God’s Not Dead Movies

by blackspanielgallery

The tho God's not dead movies each provide well researched information aimed at addressing a significant topic.

In 2014 a movie came out titled God’s Not Dead. I managed to see it in a theater, but it did not stay in theaters long. In 2016 a second movie titled God’s Not Dead 2 came out, and I did not get to the theater quickly enough before it closed. Now it is available for pay for viewing on television, and I finally managed to watch it.

I do not normally write movie reviews, but the messages in these two movies are important. So, I am writing a combined review. But the first thing I should point out is that each of the two movies addresses a different question, and in each case a question worthy of consideration.

God’s Not Dead

The first movie has its romances intertwined with the real message, and is well done.  It follows a college freshman who enrolls in a philosophy class.  Herein lies the core of the message.  The professor requires the students to write God is dead on the opening day of classes, and one student refuses.  He also refuses to drop the class, but instead matches wits with the professor in logical discourse, his position is God is not dead.


The arguments continue throughout the movie, with the professor quoting authoritative sources.  The student soon is forced to do research to counter the professor’s position logically. 


The movie handles the debate well, and the sources used often are atheists, whose writings are quoted by the both the professor and the student in a persuasive manner.  After each discourse it is obvious each will seek additional material to continue the ongoing debate.  There is an entire semester over which the logical arguments span.


There are two clergymen, but their denomination is never revealed.  While there is a church, the arguments for the existence of God should be appealing to all, since there is no focus on Jesus.  The focus is simply on God.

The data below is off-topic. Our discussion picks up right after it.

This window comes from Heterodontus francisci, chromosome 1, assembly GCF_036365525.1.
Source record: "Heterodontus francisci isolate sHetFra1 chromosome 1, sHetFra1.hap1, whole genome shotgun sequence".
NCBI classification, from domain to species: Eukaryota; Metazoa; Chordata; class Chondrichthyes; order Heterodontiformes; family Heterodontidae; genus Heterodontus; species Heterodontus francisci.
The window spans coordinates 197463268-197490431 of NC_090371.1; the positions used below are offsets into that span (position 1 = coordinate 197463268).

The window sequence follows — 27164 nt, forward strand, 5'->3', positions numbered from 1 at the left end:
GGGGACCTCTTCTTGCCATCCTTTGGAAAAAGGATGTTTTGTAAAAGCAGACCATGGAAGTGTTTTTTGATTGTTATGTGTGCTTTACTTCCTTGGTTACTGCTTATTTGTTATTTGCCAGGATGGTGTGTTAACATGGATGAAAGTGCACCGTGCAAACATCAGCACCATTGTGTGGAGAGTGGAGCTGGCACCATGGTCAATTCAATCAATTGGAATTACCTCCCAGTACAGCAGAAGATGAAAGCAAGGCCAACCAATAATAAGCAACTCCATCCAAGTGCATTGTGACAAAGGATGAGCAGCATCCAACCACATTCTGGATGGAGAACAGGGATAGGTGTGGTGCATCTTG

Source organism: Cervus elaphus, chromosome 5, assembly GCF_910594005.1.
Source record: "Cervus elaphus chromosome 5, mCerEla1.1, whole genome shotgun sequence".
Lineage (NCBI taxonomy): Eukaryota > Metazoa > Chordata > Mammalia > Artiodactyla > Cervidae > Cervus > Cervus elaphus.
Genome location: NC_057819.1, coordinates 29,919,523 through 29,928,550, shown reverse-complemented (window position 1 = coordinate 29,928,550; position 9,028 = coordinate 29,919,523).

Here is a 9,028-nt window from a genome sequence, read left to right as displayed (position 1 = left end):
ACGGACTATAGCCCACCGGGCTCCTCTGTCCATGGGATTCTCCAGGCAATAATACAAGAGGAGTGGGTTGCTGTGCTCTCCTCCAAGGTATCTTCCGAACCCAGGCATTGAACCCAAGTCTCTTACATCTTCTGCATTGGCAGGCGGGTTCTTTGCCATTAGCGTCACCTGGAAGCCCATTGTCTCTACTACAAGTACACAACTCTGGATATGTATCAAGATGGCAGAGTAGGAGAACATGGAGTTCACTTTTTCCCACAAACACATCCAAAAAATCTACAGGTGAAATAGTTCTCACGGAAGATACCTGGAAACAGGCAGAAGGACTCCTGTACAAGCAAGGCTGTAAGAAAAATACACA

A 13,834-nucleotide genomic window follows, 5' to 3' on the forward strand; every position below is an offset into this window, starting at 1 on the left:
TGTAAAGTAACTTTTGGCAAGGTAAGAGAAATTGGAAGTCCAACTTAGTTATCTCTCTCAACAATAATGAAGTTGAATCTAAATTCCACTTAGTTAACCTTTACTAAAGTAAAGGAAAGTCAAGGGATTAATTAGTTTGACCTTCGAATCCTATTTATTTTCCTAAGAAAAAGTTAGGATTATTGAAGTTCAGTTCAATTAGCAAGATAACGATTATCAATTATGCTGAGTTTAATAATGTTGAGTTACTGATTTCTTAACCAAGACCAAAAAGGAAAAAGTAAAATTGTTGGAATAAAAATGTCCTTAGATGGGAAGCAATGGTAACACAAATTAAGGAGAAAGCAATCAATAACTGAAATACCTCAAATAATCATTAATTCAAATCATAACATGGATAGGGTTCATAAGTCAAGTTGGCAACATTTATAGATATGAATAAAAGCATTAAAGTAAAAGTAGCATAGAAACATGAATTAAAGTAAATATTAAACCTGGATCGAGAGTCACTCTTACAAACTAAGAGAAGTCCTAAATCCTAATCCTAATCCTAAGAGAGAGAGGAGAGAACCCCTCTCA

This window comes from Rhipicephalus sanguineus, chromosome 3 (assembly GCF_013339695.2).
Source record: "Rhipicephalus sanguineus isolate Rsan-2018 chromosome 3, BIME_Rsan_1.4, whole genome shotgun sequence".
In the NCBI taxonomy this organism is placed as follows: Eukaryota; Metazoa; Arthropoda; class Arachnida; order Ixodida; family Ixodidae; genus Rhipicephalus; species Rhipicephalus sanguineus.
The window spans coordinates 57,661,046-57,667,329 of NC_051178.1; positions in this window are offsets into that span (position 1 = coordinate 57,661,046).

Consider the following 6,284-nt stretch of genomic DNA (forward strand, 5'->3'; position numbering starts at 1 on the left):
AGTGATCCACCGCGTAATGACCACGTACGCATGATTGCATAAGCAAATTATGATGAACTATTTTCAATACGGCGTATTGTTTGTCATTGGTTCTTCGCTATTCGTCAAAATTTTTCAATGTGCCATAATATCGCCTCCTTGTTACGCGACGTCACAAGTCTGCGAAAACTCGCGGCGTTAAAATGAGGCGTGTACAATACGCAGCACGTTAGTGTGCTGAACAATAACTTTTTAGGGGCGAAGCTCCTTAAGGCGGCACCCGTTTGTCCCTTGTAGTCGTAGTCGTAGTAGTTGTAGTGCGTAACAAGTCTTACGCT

The depths of the arguments is what I appreciated most, but even though it is a deep topic the arguments are easily understood by all.


A Personal Reflection

When I was about to go to college one of my teachers advised us not to engage a college professor in such a debate.  The reason is we were not prepared to rebuke any statements the professor might make.  Fortunately, I had no professor who was out to destroy religion.  I can see from the movie that the depths of knowledge and the research needed would be too daunting for most college freshmen.


God’s Not Dead 2

God’s Not Dead 2 takes place in a courtroom after a history teacher refers to Jesus in a public school.  It takes up a different topic, separation of church and state.  Early on the judge explains what the constitution really addresses, a twofold mandate.  One is that the nation will make no religion become the state religion, and the other that no one should be interfered with in practicing their religion. 


Here the focus evolved to did Jesus exist?  This movie might appeal more to Christians.  A history teacher teaches history, so if Jesus did walk the Earth quoting Him could be considered teaching history was the defense.


As with the first movie the arguments developed over the trial.  Here the proof of the existence of Jesus came from both Christians and atheists on both sides.  And in the end one should be convinced of a historical presence of Jesus.  The divinity of Jesus is not a pivotal point of the movie.


The movie has less subplots, and there is no real romance, but it is compelling to watch the logical proof unfold.


Alobris Books

God's Not Dead 2


Both movies have a music concert scene, which adds significantly to the emotional response of the audience.

Alibris Bools

God's Not Dead [The Motion Picture Soundtrack]

The Simple Topic Approach

Each movie addresses one deep question.  This is a case of less is more.  Making too many ideas come together often does not afford any topic adequate time, but concentrating on one topic really gets the idea across.  


The first movie should have worldwide appeal.  But, the second is involved with laws of the United States.  This could be less desirable for foreigners to watch.


Another factor is subplots.  The first movie is well ahead of the second movie, in my opinion, in having other activities that help hold the attention of the audience.

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Updated: 09/28/2017, blackspanielgallery
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blackspanielgallery on 08/26/2016

Thanks for the comments.

Veronica on 08/26/2016

This is a very balanced account and a fascinating read . I hadn't heard of these films.

TY for posting this.

frankbeswick on 08/26/2016

Thank you for this review. You have written on a worthy subject and done so well.

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